ALEXANDER Darwall, the landowner and hedge fund manager who successfully overturned the legal right to camp on Dartmoor without permission has responded to Dartmoor National Park Authority's decision to appeal the high court ruling.

In the response, Darwall's spokesperson accused the DNPA of 'behaving like a campaigning organisation', and threatened that 'if you do (pursue the appeal), you risk creating a Situation which is worse than the current one.'

The full response read:

'The Court of Appeal's recent order given permission to appeal should not be misread or overestimated. It is acknowledged in accordance with the court rules that there was an arguable position but no higher than that. The reality is that the Chancellor of the High Court, the most senior judge in that division of the high court came to a considered view after detailed submissions over two days in court made by your behalf, by your lawyers, instructed by you, and after a detailed search of Devon county archive.

'You have twin duties: to conserve and enhance Dartmoor National Park natural beauty, wildlife and cultural heritage and promote opportunities for the public to understand and enjoy the special qualities of Dartmoor National Park.

'They are in conflict here in a way which I cannot see how you can reconcile. Where there in such conflict you are supposed to put the first of these principles first, the Sandford Principle.

'You are prioritising the second over the first and by doing so of pushing in a direction of even greater conflict between the two. Your arguments risk regularising all form of camping on the commons.

'You are not behaving as a public authority should. You are behaving like a campaigning organisation. That is not your purpose and duty. First, you have indulged a mass trespass and for all quotes in the media you have briefed extensively in a very biased way. Your Chief Executive wrote to the Darwells seeking to restrict access to Stall Moor. That Assertion is completely untrue. That is not the behaviour that commands respect. You need respect if you are going to discharge of your duties.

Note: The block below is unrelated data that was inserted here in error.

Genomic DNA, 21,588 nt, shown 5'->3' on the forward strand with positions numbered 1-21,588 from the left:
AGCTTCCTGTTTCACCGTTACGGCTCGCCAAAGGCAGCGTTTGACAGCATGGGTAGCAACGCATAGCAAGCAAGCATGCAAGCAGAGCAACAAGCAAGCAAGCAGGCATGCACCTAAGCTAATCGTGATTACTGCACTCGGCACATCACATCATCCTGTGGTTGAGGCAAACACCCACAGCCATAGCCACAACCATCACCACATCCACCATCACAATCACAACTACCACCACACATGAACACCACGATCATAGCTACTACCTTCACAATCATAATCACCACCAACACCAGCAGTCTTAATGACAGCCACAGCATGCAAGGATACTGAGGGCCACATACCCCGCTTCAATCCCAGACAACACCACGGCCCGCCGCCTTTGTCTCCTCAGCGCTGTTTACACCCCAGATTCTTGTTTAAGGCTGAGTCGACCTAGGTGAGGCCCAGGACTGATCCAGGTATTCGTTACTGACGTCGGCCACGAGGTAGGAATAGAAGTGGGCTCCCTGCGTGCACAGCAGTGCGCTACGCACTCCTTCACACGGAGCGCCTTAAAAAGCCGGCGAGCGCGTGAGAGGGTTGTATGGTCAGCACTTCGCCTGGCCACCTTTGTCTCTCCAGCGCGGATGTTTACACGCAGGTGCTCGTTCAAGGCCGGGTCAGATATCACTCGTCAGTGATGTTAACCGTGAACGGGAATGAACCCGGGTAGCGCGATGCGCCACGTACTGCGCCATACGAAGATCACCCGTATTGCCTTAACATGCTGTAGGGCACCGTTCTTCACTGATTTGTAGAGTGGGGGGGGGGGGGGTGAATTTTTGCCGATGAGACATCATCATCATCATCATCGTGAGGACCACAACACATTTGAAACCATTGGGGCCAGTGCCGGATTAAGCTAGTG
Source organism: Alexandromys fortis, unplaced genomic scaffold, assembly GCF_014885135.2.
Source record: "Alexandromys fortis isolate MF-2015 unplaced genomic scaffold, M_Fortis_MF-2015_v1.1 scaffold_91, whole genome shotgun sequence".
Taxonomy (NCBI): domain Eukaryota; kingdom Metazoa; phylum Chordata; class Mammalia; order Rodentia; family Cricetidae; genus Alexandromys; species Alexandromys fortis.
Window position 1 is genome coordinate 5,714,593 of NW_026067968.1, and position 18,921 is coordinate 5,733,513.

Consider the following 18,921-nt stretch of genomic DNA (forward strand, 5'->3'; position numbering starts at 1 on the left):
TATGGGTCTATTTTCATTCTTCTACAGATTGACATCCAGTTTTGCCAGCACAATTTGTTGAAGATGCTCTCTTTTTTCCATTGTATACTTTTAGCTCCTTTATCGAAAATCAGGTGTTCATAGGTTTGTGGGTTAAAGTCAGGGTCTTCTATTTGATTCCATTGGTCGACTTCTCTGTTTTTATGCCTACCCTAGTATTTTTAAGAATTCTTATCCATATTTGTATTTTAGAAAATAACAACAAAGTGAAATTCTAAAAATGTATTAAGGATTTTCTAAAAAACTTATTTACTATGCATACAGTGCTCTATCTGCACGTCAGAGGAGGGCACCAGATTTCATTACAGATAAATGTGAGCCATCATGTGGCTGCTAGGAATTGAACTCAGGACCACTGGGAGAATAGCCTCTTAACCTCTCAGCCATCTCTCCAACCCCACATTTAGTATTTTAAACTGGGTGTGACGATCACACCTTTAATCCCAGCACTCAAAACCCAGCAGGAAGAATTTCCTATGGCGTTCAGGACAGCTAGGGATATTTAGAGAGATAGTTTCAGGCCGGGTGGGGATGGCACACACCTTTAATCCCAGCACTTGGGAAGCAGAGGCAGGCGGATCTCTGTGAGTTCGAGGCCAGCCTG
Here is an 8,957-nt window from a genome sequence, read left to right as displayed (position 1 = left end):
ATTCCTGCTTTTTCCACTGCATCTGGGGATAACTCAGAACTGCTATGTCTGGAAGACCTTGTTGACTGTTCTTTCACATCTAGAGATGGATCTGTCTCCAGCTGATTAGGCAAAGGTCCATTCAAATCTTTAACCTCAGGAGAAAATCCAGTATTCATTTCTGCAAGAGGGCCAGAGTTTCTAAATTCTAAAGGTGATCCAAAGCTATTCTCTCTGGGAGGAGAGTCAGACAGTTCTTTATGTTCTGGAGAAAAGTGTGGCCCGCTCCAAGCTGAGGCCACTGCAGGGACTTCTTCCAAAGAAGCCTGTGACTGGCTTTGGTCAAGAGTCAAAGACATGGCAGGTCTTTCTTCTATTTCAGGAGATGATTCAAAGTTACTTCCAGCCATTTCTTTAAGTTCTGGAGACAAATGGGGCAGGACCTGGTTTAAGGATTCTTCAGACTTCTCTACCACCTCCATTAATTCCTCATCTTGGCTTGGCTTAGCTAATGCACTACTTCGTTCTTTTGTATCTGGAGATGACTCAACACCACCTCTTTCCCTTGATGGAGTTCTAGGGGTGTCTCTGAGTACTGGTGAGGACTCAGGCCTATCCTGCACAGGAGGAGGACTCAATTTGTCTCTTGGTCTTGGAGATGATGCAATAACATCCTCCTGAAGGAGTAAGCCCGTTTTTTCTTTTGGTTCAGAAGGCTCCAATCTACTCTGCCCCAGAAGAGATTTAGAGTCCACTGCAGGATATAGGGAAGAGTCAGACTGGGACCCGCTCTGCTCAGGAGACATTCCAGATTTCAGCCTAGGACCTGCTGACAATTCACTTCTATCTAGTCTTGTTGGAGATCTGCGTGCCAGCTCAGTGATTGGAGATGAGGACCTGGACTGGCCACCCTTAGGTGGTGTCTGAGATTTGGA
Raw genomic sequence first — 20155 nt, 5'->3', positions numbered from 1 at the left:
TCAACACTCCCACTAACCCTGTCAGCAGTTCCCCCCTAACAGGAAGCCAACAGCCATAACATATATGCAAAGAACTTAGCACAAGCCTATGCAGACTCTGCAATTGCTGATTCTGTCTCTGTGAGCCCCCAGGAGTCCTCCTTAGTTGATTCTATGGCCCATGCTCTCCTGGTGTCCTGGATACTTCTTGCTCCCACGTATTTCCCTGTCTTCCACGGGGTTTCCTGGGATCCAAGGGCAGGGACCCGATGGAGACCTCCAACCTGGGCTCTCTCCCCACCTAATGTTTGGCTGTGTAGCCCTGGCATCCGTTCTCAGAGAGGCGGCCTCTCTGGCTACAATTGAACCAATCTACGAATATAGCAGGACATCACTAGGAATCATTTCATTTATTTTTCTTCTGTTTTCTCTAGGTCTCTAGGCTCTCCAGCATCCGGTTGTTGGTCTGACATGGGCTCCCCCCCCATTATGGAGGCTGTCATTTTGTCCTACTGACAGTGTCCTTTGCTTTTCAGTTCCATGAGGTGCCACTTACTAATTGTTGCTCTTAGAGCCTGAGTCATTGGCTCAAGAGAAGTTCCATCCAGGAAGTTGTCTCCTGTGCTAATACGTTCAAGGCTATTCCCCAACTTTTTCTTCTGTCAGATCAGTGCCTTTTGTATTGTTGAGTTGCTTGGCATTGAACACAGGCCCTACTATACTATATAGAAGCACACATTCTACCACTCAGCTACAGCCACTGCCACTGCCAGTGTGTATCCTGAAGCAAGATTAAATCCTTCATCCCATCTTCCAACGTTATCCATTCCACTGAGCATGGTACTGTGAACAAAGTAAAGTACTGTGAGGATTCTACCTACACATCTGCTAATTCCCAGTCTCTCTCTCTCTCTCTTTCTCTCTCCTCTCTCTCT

'Secondly, if you take money from external bodies to fund a legal campaign indeed you encourage that funding. You fetter your discretion as a public authority You become beholden to a pressure group. That is unwise for a public authority. Thirdly, you do not, unlike a county council or borough council have the benefit of great..general power of competence in section 1 bracket 1 of the localism act of 2011 to act like an individual may generally do, such as engage in a political and media campaign of this nature.

'The landowners willingly came to the table after the High Court gave its judgement to agree a scheme of permissive access for wild camping. Those permissions have been given willingly, in good faith, and with good will. By taking an appeal forward you risk imperilling that for the public.

'In short, you do not need to pursue this appeal. You should not pursue this appeal. And if you do, you risk creating a Situation which is worse than the current one.

'If you fail, you risk landowners withdrawing permission. If you succeed you unleash camping of all sorts on the commons which you have publicly said you do not want.'

Critics of Darwall's actions note that the DNPA did not endorse the Stall Moor rally, nor was it a trespass as the statement makes out. Stall Moor is common land, and therefore access is legally enshrined.

Darwall was also accused by campaign groups and individuals of fear-mongering and threatening across social media.